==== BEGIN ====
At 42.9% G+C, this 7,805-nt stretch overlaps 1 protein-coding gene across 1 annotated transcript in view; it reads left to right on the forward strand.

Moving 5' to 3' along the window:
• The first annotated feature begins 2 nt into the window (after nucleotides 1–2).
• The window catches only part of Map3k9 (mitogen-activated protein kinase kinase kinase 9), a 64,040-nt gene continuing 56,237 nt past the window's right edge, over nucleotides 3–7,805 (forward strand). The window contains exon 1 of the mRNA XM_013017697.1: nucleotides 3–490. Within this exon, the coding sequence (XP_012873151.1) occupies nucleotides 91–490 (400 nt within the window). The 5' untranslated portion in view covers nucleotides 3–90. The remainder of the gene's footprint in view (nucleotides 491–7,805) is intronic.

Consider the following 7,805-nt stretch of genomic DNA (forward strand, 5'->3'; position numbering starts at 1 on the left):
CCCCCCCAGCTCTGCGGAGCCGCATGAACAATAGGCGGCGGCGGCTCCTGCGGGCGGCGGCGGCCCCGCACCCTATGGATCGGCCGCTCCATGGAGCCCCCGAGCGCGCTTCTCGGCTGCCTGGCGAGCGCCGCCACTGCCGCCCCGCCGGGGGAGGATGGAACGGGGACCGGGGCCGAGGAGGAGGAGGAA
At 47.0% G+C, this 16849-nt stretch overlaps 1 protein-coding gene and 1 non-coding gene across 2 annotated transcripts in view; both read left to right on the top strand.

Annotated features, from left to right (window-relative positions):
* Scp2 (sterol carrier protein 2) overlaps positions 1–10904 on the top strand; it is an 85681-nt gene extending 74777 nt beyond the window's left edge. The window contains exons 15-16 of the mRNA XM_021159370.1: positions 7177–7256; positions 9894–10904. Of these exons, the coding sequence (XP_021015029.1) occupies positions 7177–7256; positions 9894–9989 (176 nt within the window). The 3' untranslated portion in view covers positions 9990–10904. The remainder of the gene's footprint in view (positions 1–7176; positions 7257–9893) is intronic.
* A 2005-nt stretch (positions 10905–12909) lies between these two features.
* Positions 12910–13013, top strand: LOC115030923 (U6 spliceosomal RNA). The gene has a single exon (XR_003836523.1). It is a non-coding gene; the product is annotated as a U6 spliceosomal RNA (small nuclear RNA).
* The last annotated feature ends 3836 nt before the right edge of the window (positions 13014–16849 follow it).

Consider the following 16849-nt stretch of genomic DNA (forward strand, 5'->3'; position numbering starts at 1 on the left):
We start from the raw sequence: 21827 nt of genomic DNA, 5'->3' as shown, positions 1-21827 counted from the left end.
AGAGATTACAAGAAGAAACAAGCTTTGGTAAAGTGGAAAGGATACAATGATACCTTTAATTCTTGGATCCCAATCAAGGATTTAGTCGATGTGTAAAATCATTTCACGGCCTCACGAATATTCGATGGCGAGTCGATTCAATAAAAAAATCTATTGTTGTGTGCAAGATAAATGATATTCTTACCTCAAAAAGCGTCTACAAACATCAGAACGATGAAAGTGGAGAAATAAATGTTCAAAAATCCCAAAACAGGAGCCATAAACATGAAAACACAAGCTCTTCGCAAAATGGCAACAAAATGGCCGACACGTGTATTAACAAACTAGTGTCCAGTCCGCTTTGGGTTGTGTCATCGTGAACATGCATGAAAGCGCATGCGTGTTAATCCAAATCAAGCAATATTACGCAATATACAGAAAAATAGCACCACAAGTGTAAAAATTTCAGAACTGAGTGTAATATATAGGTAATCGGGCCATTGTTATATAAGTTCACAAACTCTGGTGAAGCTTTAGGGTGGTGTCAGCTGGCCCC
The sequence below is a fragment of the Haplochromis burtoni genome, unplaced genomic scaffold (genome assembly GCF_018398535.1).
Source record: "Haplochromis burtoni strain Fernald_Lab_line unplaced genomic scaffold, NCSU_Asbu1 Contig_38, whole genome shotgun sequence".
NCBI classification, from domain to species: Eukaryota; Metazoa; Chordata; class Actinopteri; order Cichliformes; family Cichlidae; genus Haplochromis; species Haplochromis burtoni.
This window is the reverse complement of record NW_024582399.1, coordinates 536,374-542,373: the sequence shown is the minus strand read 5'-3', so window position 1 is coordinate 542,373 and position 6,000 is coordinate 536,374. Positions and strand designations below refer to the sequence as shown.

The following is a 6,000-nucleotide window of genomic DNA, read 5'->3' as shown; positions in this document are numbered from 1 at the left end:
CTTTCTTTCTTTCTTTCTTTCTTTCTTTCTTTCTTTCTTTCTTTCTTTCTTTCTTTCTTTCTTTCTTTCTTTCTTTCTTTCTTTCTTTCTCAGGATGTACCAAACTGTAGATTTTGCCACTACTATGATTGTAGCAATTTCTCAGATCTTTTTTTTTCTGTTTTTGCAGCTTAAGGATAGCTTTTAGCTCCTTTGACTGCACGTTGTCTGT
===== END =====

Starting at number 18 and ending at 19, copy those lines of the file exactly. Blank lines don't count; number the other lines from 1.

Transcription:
NCBI classification, from domain to species: Eukaryota; Metazoa; Chordata; class Actinopteri; order Cichliformes; family Cichlidae; genus Haplochromis; species Haplochromis burtoni.
This window is the reverse complement of record NW_024582399.1, coordinates 536,374-542,373: the sequence shown is the minus strand read 5'-3', so window position 1 is coordinate 542,373 and position 6,000 is coordinate 536,374. Positions and strand designations below refer to the sequence as shown.